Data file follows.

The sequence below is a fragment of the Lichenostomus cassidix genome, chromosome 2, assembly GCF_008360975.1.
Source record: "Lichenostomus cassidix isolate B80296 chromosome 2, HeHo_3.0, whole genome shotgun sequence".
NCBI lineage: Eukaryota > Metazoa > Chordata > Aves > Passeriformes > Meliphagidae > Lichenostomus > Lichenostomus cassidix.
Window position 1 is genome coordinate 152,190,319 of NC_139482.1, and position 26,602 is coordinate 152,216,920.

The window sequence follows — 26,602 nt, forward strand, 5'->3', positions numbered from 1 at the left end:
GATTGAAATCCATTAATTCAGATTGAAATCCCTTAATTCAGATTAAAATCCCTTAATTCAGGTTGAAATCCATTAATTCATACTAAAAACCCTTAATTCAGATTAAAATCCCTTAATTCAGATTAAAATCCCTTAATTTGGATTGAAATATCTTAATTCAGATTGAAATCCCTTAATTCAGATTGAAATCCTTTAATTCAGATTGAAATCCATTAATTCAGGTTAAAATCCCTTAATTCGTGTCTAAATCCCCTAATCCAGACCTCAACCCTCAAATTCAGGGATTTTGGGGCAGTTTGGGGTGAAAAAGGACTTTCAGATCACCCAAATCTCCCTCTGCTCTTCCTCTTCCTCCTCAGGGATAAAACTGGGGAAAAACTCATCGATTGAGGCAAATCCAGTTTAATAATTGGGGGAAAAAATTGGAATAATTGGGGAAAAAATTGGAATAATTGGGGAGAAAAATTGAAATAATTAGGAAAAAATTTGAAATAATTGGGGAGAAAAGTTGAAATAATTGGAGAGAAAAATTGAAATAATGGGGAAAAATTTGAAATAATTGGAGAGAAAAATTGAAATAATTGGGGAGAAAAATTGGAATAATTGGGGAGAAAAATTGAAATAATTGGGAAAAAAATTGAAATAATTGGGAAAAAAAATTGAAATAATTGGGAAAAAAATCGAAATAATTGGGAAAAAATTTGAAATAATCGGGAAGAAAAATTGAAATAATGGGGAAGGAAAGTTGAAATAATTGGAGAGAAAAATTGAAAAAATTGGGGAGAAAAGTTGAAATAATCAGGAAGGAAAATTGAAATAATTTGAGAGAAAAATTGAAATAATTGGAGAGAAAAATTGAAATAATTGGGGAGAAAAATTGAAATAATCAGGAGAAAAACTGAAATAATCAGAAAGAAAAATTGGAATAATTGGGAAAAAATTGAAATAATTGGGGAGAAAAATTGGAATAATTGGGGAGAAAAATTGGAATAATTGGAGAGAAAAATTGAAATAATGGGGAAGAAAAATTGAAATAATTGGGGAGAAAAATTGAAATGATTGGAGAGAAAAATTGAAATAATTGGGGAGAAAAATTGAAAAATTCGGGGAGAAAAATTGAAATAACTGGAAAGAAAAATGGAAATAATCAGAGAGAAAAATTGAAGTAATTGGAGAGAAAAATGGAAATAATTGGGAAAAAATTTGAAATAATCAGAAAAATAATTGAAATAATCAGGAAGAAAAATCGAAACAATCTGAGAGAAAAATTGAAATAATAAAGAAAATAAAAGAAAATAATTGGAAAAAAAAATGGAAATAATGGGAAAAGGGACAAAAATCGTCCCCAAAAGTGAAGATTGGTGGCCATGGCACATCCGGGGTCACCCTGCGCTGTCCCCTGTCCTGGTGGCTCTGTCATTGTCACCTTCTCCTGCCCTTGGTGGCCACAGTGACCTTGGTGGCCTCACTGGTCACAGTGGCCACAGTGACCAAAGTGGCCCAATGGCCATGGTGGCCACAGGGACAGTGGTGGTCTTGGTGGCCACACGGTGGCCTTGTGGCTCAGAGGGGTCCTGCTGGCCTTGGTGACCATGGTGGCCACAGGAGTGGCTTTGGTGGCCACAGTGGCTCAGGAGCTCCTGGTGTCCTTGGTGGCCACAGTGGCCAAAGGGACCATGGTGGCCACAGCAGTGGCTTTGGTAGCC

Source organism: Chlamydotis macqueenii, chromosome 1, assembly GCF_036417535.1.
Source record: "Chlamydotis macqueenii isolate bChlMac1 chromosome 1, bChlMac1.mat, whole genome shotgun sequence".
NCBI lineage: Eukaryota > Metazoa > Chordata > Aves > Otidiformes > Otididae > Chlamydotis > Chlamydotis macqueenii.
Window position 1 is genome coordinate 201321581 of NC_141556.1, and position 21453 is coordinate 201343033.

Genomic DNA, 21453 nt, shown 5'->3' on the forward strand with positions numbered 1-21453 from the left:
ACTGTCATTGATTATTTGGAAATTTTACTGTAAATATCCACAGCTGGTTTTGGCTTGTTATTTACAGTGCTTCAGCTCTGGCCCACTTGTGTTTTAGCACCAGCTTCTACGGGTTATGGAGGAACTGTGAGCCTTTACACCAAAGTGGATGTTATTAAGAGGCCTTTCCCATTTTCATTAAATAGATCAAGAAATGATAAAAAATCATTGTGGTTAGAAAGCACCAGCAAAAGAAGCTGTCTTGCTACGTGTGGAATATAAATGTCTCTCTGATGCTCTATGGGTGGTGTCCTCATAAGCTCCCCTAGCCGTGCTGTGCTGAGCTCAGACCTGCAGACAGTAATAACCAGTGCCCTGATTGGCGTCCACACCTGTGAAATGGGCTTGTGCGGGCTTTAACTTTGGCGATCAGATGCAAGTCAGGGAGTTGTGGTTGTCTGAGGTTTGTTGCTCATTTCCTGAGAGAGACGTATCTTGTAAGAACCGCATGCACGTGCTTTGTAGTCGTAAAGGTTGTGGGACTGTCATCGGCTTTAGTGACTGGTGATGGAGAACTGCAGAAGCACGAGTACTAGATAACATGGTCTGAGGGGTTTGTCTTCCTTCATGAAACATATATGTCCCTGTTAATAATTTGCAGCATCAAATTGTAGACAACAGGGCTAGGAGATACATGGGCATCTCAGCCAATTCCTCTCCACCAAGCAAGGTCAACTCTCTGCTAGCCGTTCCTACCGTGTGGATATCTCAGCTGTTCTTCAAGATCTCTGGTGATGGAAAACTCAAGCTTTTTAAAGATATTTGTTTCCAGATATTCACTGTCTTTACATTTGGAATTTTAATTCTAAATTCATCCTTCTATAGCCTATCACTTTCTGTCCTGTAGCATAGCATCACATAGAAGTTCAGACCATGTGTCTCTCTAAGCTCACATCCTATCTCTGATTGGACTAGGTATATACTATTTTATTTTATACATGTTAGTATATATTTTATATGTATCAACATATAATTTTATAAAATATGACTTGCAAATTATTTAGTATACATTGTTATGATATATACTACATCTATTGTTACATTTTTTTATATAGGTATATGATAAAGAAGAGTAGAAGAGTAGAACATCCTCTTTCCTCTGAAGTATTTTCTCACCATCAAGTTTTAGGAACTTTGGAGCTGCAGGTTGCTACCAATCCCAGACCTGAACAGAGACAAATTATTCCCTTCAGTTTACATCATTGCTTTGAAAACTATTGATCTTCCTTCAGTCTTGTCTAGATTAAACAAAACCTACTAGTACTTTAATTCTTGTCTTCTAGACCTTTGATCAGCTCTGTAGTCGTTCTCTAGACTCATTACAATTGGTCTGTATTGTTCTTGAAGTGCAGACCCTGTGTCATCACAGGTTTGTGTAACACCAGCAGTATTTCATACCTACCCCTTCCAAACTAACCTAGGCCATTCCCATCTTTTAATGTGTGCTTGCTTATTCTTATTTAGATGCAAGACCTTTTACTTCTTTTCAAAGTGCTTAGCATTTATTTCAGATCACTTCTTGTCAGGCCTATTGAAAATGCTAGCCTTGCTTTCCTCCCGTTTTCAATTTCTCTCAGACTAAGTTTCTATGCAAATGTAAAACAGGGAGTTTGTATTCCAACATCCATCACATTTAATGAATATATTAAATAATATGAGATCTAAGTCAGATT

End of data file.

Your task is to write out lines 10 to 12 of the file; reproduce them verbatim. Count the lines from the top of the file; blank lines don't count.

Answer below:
Window position 1 is genome coordinate 201321581 of NC_141556.1, and position 21453 is coordinate 201343033.

Genomic DNA, 21453 nt, shown 5'->3' on the forward strand with positions numbered 1-21453 from the left:
ACTGTCATTGATTATTTGGAAATTTTACTGTAAATATCCACAGCTGGTTTTGGCTTGTTATTTACAGTGCTTCAGCTCTGGCCCACTTGTGTTTTAGCACCAGCTTCTACGGGTTATGGAGGAACTGTGAGCCTTTACACCAAAGTGGATGTTATTAAGAGGCCTTTCCCATTTTCATTAAATAGATCAAGAAATGATAAAAAATCATTGTGGTTAGAAAGCACCAGCAAAAGAAGCTGTCTTGCTACGTGTGGAATATAAATGTCTCTCTGATGCTCTATGGGTGGTGTCCTCATAAGCTCCCCTAGCCGTGCTGTGCTGAGCTCAGACCTGCAGACAGTAATAACCAGTGCCCTGATTGGCGTCCACACCTGTGAAATGGGCTTGTGCGGGCTTTAACTTTGGCGATCAGATGCAAGTCAGGGAGTTGTGGTTGTCTGAGGTTTGTTGCTCATTTCCTGAGAGAGACGTATCTTGTAAGAACCGCATGCACGTGCTTTGTAGTCGTAAAGGTTGTGGGACTGTCATCGGCTTTAGTGACTGGTGATGGAGAACTGCAGAAGCACGAGTACTAGATAACATGGTCTGAGGGGTTTGTCTTCCTTCATGAAACATATATGTCCCTGTTAATAATTTGCAGCATCAAATTGTAGACAACAGGGCTAGGAGATACATGGGCATCTCAGCCAATTCCTCTCCACCAAGCAAGGTCAACTCTCTGCTAGCCGTTCCTACCGTGTGGATATCTCAGCTGTTCTTCAAGATCTCTGGTGATGGAAAACTCAAGCTTTTTAAAGATATTTGTTTCCAGATATTCACTGTCTTTACATTTGGAATTTTAATTCTAAATTCATCCTTCTATAGCCTATCACTTTCTGTCCTGTAGCATAGCATCACATAGAAGTTCAGACCATGTGTCTCTCTAAGCTCACATCCTATCTCTGATTGGACTAGGTATATACTATTTTATTTTATACATGTTAGTATATATTTTATATGTATCAACATATAATTTTATAAAATATGACTTGCAAATTATTTAGTATACATTGTTATGATATATACTACATCTATTGTTACATTTTTTTATATAGGTATATGATAAAGAAGAGTAGAAGAGTAGAACATCCTCTTTCCTCTGAAGTATTTTCTCACCATCAAGTTTTAGGAACTTTGGAGCTGCAGGTTGCTACCAATCCCAGACCTGAACAGAGACAAATTATTCCCTTCAGTTTACATCATTGCTTTGAAAACTATTGATCTTCCTTCAGTCTTGTCTAGATTAAACAAAACCTACTAGTACTTTAATTCTTGTCTTCTAGACCTTTGATCAGCTCTGTAGTCGTTCTCTAGACTCATTACAATTGGTCTGTATTGTTCTTGAAGTGCAGACCCTGTGTCATCACAGGTTTGTGTAACACCAGCAGTATTTCATACCTACCCCTTCCAAACTAACCTAGGCCATTCCCATCTTTTAATGTGTGCTTGCTTATTCTTATTTAGATGCAAGACCTTTTACTTCTTTTCAAAGTGCTTAGCATTTATTTCAGATCACTTCTTGTCAGGCCTATTGAAAATGCTAGCCTTGCTTTCCTCCCGTTTTCAATTTCTCTCAGACTAAGTTTCTATGCAAATGTAAAACAGGGAGTTTGTATTCCAACATCCATCACATTTAATGAATATATTAAATAATATGAGATCTAAGTCAGATT